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Lord Henley: My Lords, I wish to begin with a point made by my noble friend Lord Campbell of Croy. He asked for confirmation that in due course the Government

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will reduce the threshold. Obviously, I cannot give my noble friend that assurance but I can say that we are committed to having a review after four or five years, as he knows full well. If the review is to be of any substance I cannot comment on its likely outcome, but obviously we will look at all the available options. If after such a review it is believed to be desirable to reduce the number we would be quite prepared so to do.

I shall deal with the amendments in order, beginning with Amendment No. 17, which was introduced by the noble Baroness, Lady Hollis. It would make Clause 4 subject to the provisions of Clause 8. The amendment is intended to be taken in conjunction with the substantive Amendment No. 41. The effect would be to make sure that the definition takes account of the intended Amendment No. 41.

That amendment at the very least introduces considerable uncertainty; uncertainty for the employer with fewer than 20 employees and uncertainty for disabled people. On the one hand, employers with fewer than 20 employees will have a duty not to discriminate against people with disabilities. On the other hand, they will not have to do anything to remedy any substantial disadvantage a disabled person may experience.

The clause as currently drafted is perfectly clear. It recognises that small firms would face particular difficulties in complying with this complex and innovative legislation and excludes them from the employment part of the Bill. As my noble friend Lord Mackay of Ardbrecknish noted during the Committee stage of the Bill, small firms would face two burdens if they were not exempted from this part of the Bill. The noble Baroness, Lady Hollis, based her argument on those two burdens. They were the cost burden and the burden of administering the Act, understanding it and keeping it in mind on the few occasions when they might need to recruit a disabled person. The noble Baroness's amendment fails to address the latter burden.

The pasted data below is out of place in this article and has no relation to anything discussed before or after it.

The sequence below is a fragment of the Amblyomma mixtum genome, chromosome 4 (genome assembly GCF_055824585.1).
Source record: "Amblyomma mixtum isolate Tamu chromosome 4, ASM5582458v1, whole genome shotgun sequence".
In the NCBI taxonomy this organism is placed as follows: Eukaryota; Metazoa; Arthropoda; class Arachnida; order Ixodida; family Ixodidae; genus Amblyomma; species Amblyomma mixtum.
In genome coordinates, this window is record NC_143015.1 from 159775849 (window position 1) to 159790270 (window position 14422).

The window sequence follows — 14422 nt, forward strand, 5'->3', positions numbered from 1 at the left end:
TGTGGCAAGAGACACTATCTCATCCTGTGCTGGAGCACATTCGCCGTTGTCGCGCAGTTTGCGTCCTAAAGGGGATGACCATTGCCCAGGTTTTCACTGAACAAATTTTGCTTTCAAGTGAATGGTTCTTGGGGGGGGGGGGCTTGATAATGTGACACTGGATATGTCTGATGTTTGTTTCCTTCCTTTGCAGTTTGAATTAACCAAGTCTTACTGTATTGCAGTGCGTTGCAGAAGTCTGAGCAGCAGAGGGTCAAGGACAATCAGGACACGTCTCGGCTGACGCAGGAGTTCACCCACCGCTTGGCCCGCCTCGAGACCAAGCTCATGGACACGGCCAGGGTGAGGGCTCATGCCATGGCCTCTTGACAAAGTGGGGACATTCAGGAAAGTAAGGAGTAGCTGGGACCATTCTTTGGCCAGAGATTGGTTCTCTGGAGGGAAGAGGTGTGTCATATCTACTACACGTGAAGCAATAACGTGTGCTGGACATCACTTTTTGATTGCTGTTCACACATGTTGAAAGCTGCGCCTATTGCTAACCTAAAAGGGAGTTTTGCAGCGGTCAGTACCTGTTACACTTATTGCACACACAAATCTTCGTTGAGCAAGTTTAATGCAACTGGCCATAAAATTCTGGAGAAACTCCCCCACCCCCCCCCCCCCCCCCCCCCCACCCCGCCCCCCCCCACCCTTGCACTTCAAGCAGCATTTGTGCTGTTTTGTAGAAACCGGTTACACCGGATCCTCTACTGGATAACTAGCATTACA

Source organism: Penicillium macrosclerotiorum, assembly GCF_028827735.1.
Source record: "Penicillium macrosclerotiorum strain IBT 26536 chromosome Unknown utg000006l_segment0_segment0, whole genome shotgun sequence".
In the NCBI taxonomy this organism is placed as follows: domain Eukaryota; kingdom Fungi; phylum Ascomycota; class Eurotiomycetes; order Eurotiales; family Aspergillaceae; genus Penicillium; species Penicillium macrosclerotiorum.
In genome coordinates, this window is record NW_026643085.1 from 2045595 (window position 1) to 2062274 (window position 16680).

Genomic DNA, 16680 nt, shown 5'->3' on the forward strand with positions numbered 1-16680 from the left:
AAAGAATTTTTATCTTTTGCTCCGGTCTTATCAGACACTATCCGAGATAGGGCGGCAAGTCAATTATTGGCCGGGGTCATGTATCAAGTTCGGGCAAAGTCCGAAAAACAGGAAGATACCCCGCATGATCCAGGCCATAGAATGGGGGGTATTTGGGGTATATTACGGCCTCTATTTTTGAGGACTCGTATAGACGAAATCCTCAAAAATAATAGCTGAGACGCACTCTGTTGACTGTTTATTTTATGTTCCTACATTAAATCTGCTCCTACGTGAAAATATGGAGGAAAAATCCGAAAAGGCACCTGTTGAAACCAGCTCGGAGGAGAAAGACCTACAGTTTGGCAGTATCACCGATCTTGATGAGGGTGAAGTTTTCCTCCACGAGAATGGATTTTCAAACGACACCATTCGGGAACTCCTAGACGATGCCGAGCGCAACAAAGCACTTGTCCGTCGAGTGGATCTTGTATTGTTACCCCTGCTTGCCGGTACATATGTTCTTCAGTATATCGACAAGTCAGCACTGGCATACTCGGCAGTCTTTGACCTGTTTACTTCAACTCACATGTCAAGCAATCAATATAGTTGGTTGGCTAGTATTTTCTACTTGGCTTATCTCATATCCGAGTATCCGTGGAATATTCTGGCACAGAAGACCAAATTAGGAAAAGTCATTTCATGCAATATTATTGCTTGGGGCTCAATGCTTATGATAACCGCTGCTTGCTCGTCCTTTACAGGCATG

That said, there is nothing in the Bill that prevents small firms employing disabled people and we will be promoting the employment code of practice to small firms and encouraging them to comply.

I turn to Amendment No. 30, which would introduce a new justification making it possible for employers with fewer than 20 employees to treat a disabled person less favourably if to do otherwise would put their business at risk.

I believe that the noble Baroness is aware that Clause 8 of the Bill exempts employers with fewer than 20 employees from the employment part of the Bill. We have included this exemption for a good reason. Small firms would face particular difficulties in complying with what I have described as complex and innovative legislation. The noble Baroness spoke of that regulatory burden. I have to say that many small firms do not have specialist personnel who can deal with the adjustments that a particular disabled person might need, nor are they likely to have access to the expertise required to make and maintain such adjustments. Furthermore, it could be disproportionately expensive for small firms to comply with these requirements when they might only occasionally affect any given small firm.

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I accept that small firms are covered by Part III of the Bill, but I believe that they will have disabled customers much more often than disabled employees or disabled applicants for work. I believe that they would be able to remain familiar with Part III much more readily than they would with the complex parts of Part II. A disabled applicant might contact a small employer only on an average of every year or so. It would be very hard—unreasonably, we believe—for firms to remain sufficiently in touch with their duties under Part II in order to have a chance of avoiding a tribunal complaint. Moreover, the degree of reasonable adjustment needed for a disabled customer under Part III is likely to be less than that required for a disabled employee under Part II.

There is a great deal of difference between what a business might have to do to help a disabled customer who might spend no more than a few minutes in a shop and what might be expected by way of help for a disabled employee who might be working for many years for the employer.